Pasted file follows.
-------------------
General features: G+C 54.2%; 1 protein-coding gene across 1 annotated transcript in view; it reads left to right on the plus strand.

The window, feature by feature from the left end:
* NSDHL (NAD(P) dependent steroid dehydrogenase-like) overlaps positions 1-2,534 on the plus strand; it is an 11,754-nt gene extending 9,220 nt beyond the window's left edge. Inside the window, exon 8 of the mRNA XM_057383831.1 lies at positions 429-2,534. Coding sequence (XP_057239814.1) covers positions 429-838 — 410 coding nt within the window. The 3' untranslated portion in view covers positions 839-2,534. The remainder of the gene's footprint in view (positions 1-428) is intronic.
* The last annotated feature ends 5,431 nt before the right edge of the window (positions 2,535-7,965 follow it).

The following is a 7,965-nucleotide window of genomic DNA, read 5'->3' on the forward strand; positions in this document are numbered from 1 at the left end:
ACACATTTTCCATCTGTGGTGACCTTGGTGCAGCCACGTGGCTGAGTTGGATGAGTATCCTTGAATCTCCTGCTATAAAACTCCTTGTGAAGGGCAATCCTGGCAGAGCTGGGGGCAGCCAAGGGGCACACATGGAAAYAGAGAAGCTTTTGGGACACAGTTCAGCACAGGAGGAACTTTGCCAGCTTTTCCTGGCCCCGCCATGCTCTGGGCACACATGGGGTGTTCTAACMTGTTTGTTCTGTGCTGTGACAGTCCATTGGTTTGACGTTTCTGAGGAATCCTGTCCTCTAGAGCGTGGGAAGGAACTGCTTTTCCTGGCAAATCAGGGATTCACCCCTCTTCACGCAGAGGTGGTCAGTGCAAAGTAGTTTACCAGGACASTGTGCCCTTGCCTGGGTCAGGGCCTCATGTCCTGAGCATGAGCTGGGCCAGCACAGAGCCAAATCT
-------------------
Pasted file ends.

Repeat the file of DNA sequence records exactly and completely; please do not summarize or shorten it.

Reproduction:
General features: G+C 54.2%; 1 protein-coding gene across 1 annotated transcript in view; it reads left to right on the plus strand.

The window, feature by feature from the left end:
* NSDHL (NAD(P) dependent steroid dehydrogenase-like) overlaps positions 1-2,534 on the plus strand; it is an 11,754-nt gene extending 9,220 nt beyond the window's left edge. Inside the window, exon 8 of the mRNA XM_057383831.1 lies at positions 429-2,534. Coding sequence (XP_057239814.1) covers positions 429-838 — 410 coding nt within the window. The 3' untranslated portion in view covers positions 839-2,534. The remainder of the gene's footprint in view (positions 1-428) is intronic.
* The last annotated feature ends 5,431 nt before the right edge of the window (positions 2,535-7,965 follow it).

The following is a 7,965-nucleotide window of genomic DNA, read 5'->3' on the forward strand; positions in this document are numbered from 1 at the left end:
ACACATTTTCCATCTGTGGTGACCTTGGTGCAGCCACGTGGCTGAGTTGGATGAGTATCCTTGAATCTCCTGCTATAAAACTCCTTGTGAAGGGCAATCCTGGCAGAGCTGGGGGCAGCCAAGGGGCACACATGGAAAYAGAGAAGCTTTTGGGACACAGTTCAGCACAGGAGGAACTTTGCCAGCTTTTCCTGGCCCCGCCATGCTCTGGGCACACATGGGGTGTTCTAACMTGTTTGTTCTGTGCTGTGACAGTCCATTGGTTTGACGTTTCTGAGGAATCCTGTCCTCTAGAGCGTGGGAAGGAACTGCTTTTCCTGGCAAATCAGGGATTCACCCCTCTTCACGCAGAGGTGGTCAGTGCAAAGTAGTTTACCAGGACASTGTGCCCTTGCCTGGGTCAGGGCCTCATGTCCTGAGCATGAGCTGGGCCAGCACAGAGCCAAATCT